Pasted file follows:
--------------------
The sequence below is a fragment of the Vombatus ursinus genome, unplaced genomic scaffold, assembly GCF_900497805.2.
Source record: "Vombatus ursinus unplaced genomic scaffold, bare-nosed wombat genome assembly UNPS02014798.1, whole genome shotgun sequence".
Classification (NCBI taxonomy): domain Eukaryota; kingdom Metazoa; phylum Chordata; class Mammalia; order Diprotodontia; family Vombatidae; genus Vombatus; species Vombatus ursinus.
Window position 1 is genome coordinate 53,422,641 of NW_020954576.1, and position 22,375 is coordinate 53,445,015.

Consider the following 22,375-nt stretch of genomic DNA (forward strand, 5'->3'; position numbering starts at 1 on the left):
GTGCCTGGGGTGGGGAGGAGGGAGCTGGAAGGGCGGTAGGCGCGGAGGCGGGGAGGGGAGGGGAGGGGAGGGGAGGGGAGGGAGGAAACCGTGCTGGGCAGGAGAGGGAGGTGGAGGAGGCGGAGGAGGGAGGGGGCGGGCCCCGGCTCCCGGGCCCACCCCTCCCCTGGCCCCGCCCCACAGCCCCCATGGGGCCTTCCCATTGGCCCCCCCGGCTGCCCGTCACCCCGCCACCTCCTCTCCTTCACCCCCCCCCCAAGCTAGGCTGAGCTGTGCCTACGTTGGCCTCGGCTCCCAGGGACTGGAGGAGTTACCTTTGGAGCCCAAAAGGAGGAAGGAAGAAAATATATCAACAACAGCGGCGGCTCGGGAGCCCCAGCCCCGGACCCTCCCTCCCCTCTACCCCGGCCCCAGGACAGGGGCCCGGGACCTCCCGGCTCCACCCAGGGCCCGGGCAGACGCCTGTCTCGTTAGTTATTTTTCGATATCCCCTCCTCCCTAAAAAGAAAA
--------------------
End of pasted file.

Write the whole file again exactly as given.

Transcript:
The sequence below is a fragment of the Vombatus ursinus genome, unplaced genomic scaffold, assembly GCF_900497805.2.
Source record: "Vombatus ursinus unplaced genomic scaffold, bare-nosed wombat genome assembly UNPS02014798.1, whole genome shotgun sequence".
Classification (NCBI taxonomy): domain Eukaryota; kingdom Metazoa; phylum Chordata; class Mammalia; order Diprotodontia; family Vombatidae; genus Vombatus; species Vombatus ursinus.
Window position 1 is genome coordinate 53,422,641 of NW_020954576.1, and position 22,375 is coordinate 53,445,015.

Consider the following 22,375-nt stretch of genomic DNA (forward strand, 5'->3'; position numbering starts at 1 on the left):
GTGCCTGGGGTGGGGAGGAGGGAGCTGGAAGGGCGGTAGGCGCGGAGGCGGGGAGGGGAGGGGAGGGGAGGGGAGGGGAGGGAGGAAACCGTGCTGGGCAGGAGAGGGAGGTGGAGGAGGCGGAGGAGGGAGGGGGCGGGCCCCGGCTCCCGGGCCCACCCCTCCCCTGGCCCCGCCCCACAGCCCCCATGGGGCCTTCCCATTGGCCCCCCCGGCTGCCCGTCACCCCGCCACCTCCTCTCCTTCACCCCCCCCCCAAGCTAGGCTGAGCTGTGCCTACGTTGGCCTCGGCTCCCAGGGACTGGAGGAGTTACCTTTGGAGCCCAAAAGGAGGAAGGAAGAAAATATATCAACAACAGCGGCGGCTCGGGAGCCCCAGCCCCGGACCCTCCCTCCCCTCTACCCCGGCCCCAGGACAGGGGCCCGGGACCTCCCGGCTCCACCCAGGGCCCGGGCAGACGCCTGTCTCGTTAGTTATTTTTCGATATCCCCTCCTCCCTAAAAAGAAAA